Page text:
How Good Could A Nationals Livestream Be?

Ben BerryBlog

USPSA as it is now is not really set up to be a spectator sport, and would need some significant changes to be close to as TV-friendly as something like basketball or football. That said, if we are doing the work to run a livestream of shooters from Nationals, and people are willing to watch it, what can we do to make it as good as possible?

Last fall, during the Carry Optics Nationals, I was watching the YouTube livestream. It was boring, with brief moments of interesting content. I got to thinking what might make it better. With no preparation, I just started an OBS stream and decided to wing it. It took me a while to figure things out, but here’s what I ended up with:

What makes this more interesting than the livestream by itself just cutting between stages?

Cutting out the dead time and using instant replay. Instead of having one chance to see someone from the Super Squad shoot a stage, and then spending a few minutes watching the targets get pasted, or cutting to another stage where someone less interesting to watch was shooting, I used the ability to back the livestream up and watch each Super Squad run multiple times, and break down elements I thought were interesting.

Live scoring. Luckily, Practiscore was being updated within a minute or two of the run being scored and approved. Since I was running on a few minute delay with the livestream, I could put up the scores of the run as soon as we were done watching it.

Keeping a running scoreboard. I was pretty surprised how interesting it was slotting each run into the very rudimentary white-text-with-no-background scoreboard I was using. I would watch a run and mentally think it was pretty good, or not great, and then seeing the score pop up relative to the other Super Squad shooters was fun. It’s always enlightening when reality doesn’t match your expectations and it helps you learn what you might not be taking into consideration.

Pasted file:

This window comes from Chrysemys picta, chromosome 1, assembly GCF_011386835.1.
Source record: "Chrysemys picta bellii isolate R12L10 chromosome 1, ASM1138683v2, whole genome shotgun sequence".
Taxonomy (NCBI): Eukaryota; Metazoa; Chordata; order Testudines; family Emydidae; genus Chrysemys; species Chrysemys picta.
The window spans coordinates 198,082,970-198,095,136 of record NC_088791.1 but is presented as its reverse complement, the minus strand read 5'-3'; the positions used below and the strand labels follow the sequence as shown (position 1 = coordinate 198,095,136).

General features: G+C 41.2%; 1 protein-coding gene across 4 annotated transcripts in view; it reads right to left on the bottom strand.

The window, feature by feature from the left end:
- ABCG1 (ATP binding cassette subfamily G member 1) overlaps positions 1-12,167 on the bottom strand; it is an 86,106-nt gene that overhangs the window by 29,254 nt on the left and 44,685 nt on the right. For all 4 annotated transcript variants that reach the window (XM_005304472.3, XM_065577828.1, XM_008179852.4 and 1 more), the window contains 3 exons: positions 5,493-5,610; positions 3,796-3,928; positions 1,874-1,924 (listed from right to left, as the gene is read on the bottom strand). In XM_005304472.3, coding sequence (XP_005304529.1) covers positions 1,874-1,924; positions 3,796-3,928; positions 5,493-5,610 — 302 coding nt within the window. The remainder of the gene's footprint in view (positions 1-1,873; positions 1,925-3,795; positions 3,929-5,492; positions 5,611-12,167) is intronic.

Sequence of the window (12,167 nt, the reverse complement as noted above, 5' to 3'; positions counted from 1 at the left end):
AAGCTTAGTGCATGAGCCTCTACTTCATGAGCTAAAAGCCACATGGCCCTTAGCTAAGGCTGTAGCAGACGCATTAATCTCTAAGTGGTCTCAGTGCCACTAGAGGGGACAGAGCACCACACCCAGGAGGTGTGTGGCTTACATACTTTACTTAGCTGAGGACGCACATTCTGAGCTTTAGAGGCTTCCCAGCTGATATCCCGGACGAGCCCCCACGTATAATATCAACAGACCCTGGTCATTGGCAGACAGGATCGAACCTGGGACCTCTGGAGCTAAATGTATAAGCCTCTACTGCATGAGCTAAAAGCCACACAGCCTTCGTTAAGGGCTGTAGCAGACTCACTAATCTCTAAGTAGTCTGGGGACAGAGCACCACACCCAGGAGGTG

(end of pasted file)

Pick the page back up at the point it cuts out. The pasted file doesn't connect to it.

Knowing who was shooting. This was admittedly just best-effort on my part, since I could only recognize so many of the shooters. But at least knowing who the current person is on the stage makes it much more interesting viewing than just having a banner that shows the stage number and title.

Showing stage diagrams. Since the camera angle is a static, wide-angle view where you can’t see the targets, showing the diagram of the stage helped to give some context to why guys were shooting certain targets certain ways. Of course, this is a place where actually having some kind of overhead view of the stage as-built (which never precisely matches the diagram) would be helpful. To take it to the next level, have the diagram labeled with target numbers that match the target numbers in Practiscore.

Voice-over commentary. I am by no means a top-level shooter, but I tried to point out the nuances that I noticed between the runs of each shooter. Someone who has spent years in the sport will inevitably pick out little details that someone who may have only shot a few matches would find interesting. So having one or two competitors provide that commentary would make the livestream interesting and even educational for folks who are not hardcore competitors.

I will say, I think the style of having multiple static cameras and cutting between them as the competitor moved through the stage works out quite well, almost certainly better than trying to have a cameraman follow each shooter through. As long as you have the cameras set up, a crew of one or two behind the scenes could run this livestream across multiple stages. Ideally, you’d have enough cameras to follow the super squad(s) as they move through the stages, even if it means having someone go and move the tripods around to keep up the squads as the move through the zone.

Having the livestream being done via YouTube so you can skip around and watch the parts you are interested in definitely helps. And by no means is this post meant to gripe because something is good but not perfect. I am just saying that the hard work is done of setting up the cameras, running fast enough wifi and internet, having a system to cut between different camera views. What I did on my livestream was comparatively quite easy, but doing something like that on the official livestream takes the raw material generated by their setup and turns it into a genuinely interesting experience.